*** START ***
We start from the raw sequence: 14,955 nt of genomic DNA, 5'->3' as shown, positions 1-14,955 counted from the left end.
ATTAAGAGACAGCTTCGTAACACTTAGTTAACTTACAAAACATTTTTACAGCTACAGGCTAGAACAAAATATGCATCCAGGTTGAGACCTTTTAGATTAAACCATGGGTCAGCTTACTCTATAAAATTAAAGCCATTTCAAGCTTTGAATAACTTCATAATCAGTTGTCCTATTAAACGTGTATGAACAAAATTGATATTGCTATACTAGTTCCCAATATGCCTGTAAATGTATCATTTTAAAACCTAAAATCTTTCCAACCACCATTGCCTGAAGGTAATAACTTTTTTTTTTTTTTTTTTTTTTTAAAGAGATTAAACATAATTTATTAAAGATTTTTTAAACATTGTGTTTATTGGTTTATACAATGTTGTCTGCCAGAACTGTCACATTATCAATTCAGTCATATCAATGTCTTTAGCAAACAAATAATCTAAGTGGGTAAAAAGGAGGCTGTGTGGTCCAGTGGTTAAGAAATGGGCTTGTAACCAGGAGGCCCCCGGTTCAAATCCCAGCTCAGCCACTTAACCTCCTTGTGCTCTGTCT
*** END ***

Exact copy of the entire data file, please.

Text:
We start from the raw sequence: 14,955 nt of genomic DNA, 5'->3' as shown, positions 1-14,955 counted from the left end.
ATTAAGAGACAGCTTCGTAACACTTAGTTAACTTACAAAACATTTTTACAGCTACAGGCTAGAACAAAATATGCATCCAGGTTGAGACCTTTTAGATTAAACCATGGGTCAGCTTACTCTATAAAATTAAAGCCATTTCAAGCTTTGAATAACTTCATAATCAGTTGTCCTATTAAACGTGTATGAACAAAATTGATATTGCTATACTAGTTCCCAATATGCCTGTAAATGTATCATTTTAAAACCTAAAATCTTTCCAACCACCATTGCCTGAAGGTAATAACTTTTTTTTTTTTTTTTTTTTTTTAAAGAGATTAAACATAATTTATTAAAGATTTTTTAAACATTGTGTTTATTGGTTTATACAATGTTGTCTGCCAGAACTGTCACATTATCAATTCAGTCATATCAATGTCTTTAGCAAACAAATAATCTAAGTGGGTAAAAAGGAGGCTGTGTGGTCCAGTGGTTAAGAAATGGGCTTGTAACCAGGAGGCCCCCGGTTCAAATCCCAGCTCAGCCACTTAACCTCCTTGTGCTCTGTCT